What's needed is a country, and people, who will not only act when a problem occurs-- act, not Twitter-- but who will act not just to address the problem now but try to avoid the problem in the future. What changes have been made to air traffic after that volcano I can't spell shut everything down? What new security measures have we come up with after our old ones failed to stop the shoe bomber and the underwear bomber and the Times Square bomber? What are we doing to make sure that everyday Americans have enough of an understanding of financial instruments to not be caught sleeping and stupid again when investment bankers decide that $25 million in bonuses isn't enough this year and soak us again?

We used to just act, before there was even a problem. Then, we at least acted to address the problem: We busted the trusts and stopped the dirty sausage making and sent our boys and our money Over There when Europe needed help, and we tried to stop Communism even though that was a stupid goal because Communism, it turns out, stops itself.

Now, we see the problems -- tainted pet food and toys, fake financial instruments that might as well simply empty our checkbooks, poor people living in poisonous trailers in a washed-out city -- and we do nothing, barely rousing ourselves for only the most serious of the problems.

That's why the oil spill isn't a bad thing. Deficits aren't a bad thing. The economic crisis and the two wars and China practically owning us and the fact that health care reform won't really even start until after this president leaves office, those all aren't bad things, not in the long run. They seem bad now, but they're the only hope we have, ironically enough. Because if we don't have a bunch of bad things happen now, then we'll keep on not doing anything about any of these problems, and eventually we'll get hit with a bad thing that we can't fix.

We may one day not be facing oil on our shores -- we may be facing the oceans rising over our shores. We might one day not have to worry that a single person with a propane tank might try to blow up Times Square, but have to worry that hundreds of people carrying nuclear weapons are fanning out across America. We might one day not have to worry about gas costing $5, but instead worry that we've got no gas. Someday, health care costs might not merely be excessive, but might be completely unaffordable.

And then it'll be too late. Not only will we be unable to prevent the next oil spill, but we won't be able to clean it up, either. And we'll have nobody to blame but ourselves.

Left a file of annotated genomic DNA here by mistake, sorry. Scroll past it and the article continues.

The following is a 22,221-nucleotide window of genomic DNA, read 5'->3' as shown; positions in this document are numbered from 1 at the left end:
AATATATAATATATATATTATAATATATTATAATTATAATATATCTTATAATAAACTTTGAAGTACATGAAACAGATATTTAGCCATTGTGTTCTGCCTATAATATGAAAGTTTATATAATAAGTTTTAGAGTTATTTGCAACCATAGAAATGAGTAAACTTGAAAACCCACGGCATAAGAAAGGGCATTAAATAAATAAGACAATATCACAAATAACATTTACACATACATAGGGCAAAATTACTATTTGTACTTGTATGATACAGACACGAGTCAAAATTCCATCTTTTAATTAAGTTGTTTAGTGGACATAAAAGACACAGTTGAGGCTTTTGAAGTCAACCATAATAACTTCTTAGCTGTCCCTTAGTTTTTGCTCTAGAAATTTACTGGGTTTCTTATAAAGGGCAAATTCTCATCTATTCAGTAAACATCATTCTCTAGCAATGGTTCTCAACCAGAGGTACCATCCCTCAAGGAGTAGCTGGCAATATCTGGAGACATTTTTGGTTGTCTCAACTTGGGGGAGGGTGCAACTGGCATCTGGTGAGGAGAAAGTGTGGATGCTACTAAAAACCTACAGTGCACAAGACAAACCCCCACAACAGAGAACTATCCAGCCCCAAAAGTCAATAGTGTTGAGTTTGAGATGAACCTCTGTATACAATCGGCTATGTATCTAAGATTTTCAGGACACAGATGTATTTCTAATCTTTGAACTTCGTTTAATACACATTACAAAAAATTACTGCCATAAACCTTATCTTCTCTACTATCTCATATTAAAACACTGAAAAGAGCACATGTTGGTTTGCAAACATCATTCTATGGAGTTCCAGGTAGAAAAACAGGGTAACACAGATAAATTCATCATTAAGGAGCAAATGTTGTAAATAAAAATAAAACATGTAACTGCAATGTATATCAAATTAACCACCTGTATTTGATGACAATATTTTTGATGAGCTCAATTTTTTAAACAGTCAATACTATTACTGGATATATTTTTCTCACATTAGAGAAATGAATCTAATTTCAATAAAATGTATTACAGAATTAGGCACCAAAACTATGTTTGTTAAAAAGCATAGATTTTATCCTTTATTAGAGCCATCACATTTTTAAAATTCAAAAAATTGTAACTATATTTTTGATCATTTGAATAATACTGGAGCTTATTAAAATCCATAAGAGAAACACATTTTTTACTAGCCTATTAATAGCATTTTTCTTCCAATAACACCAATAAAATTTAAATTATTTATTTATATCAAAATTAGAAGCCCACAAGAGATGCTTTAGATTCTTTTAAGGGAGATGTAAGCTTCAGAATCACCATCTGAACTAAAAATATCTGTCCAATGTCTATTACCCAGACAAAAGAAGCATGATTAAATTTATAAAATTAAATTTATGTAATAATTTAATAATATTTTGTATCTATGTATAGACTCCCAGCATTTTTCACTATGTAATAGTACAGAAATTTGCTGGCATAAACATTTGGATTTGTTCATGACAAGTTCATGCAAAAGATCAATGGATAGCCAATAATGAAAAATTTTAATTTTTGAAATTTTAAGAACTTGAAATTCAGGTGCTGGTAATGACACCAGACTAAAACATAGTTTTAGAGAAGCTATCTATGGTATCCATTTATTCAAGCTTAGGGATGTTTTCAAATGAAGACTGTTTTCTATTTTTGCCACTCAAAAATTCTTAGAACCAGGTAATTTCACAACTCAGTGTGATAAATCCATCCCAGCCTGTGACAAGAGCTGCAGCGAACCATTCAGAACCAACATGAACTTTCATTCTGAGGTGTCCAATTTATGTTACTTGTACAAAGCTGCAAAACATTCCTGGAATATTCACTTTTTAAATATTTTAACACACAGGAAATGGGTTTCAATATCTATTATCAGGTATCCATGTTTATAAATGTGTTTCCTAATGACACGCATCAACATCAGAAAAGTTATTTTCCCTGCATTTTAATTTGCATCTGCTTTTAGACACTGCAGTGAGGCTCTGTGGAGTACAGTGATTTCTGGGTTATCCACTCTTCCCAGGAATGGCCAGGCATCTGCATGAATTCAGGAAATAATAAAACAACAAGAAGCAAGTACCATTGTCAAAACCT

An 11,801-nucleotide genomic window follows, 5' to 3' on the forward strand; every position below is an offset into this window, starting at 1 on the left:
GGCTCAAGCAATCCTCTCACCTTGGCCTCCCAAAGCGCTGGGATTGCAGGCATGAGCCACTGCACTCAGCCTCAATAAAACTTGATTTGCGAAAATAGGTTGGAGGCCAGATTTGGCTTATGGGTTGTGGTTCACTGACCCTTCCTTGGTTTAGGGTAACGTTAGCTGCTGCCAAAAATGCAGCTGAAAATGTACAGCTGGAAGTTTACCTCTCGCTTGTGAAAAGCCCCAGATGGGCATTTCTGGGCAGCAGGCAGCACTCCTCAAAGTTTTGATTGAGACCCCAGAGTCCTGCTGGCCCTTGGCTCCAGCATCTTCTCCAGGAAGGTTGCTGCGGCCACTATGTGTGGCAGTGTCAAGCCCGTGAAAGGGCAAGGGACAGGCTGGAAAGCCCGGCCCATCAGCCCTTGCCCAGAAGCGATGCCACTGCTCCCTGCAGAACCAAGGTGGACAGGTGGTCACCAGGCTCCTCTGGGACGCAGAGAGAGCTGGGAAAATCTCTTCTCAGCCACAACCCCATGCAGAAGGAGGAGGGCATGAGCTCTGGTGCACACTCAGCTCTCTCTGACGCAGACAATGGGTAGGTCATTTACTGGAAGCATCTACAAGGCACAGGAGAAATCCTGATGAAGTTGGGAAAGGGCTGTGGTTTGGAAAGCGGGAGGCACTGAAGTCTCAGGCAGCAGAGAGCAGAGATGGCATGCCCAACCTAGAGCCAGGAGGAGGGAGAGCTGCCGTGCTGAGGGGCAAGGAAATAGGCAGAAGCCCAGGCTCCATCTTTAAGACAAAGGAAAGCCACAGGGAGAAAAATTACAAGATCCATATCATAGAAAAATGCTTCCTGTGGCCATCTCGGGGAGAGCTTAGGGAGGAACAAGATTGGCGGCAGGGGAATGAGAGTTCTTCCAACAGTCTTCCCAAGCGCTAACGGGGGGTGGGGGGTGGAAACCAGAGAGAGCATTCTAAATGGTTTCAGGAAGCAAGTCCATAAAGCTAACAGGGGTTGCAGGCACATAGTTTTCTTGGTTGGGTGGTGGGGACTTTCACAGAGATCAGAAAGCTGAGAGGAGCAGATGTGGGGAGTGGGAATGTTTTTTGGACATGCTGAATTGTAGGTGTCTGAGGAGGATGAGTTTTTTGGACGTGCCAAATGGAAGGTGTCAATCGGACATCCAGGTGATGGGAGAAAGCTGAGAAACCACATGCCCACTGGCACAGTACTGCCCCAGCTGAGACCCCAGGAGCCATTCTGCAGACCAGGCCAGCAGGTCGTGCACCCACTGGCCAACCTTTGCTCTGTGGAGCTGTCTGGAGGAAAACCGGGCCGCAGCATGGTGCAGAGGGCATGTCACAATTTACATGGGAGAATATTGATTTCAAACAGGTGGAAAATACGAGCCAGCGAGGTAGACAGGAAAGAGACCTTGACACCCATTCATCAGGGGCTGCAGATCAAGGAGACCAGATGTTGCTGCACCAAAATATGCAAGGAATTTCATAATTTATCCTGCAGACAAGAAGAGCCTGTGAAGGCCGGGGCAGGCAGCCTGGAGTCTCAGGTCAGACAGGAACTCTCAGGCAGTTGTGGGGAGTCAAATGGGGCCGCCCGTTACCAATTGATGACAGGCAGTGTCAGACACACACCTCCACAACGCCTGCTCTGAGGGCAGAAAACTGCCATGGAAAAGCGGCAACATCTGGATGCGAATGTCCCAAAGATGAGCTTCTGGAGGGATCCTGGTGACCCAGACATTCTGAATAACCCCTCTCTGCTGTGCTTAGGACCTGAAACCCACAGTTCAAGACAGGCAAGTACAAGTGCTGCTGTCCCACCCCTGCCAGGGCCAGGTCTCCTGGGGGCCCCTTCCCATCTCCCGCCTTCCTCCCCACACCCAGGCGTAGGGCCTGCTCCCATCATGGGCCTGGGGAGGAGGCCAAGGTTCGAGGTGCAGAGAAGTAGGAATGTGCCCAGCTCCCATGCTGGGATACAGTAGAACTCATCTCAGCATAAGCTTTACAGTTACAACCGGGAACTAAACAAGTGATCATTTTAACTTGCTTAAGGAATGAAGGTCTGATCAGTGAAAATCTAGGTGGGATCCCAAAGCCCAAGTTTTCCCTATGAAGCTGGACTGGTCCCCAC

And the Baby Boomers. They started it all.

Thursday, May 27, 2010

It's okay to have a lizard in there, but don't raise your voice (Question of the Day, 70)

Why are we still being quiet in libraries?

I took Mr F and Mr Bunches to the library last week -- we go about once a week to hang out and read the cool pop-up books they have there -- and I was trying to shush Mr F as we walked in.

There weren't that many people there, and it was a Thursday night, early on. Our library has two levels. The upper level has many of the books plus a few chairs for reading, plus a kids' area and a special area for teens where they have a giant lizard in an aquarium

-- and I'm missing something, because I'm not sure how that appeals to teens --

And as I walked through there were other noises going on: The checkout thing was whirring and some carts were being pushed and it wasn't quiet, really.

The lower level has study cubicles and magazines and textbooks and things; nobody ever goes down there.

So I shushed Mr F and kept the Babies! as quiet as they can be, but the whole time I was wondering: why are we still being quiet in libraries?

Is it because people study? But people study in dorm rooms and coffee shops and on Bascom Hill at the campus and on buses, and we don't feel the need to be quiet.

Is it because there are books? Why do books = need for silence? People aren't quiet in bookstores, after all.

It's not like I'm demanding to be loud. But I do think it should be possible to have a conversation, in a normal tone of voice, in the library.

I don't even know how the quiet rule got started. All my life, people have had to be quiet in libraries.

Libraries and church: the two places people get together in public where talking in a normal voice isn't allowed.

I'm the one who dreamt our basic dream (Friday's Sunday's Poem/Hot Actress 50)

Let America Be America Again
by Langston Hughes

Let America be America again.
Let it be the dream it used to be.
Let it be the pioneer on the plain
Seeking a home where he himself is free.

(America never was America to me.)

Let America be the dream the dreamers dreamed--
Let it be that great strong land of love
Where never kings connive nor tyrants scheme
That any man be crushed by one above.

(It never was America to me.)

O, let my land be a land where Liberty
Is crowned with no false patriotic wreath,
But opportunity is real, and life is free,
Equality is in the air we breathe.

(There's never been equality for me,
Nor freedom in this "homeland of the free.")

Say, who are you that mumbles in the dark?
And who are you that draws your veil across the stars?

I am the poor white, fooled and pushed apart,
I am the Negro bearing slavery's scars.
I am the red man driven from the land,
I am the immigrant clutching the hope I seek--
And finding only the same old stupid plan
Of dog eat dog, of mighty crush the weak.

I am the young man, full of strength and hope,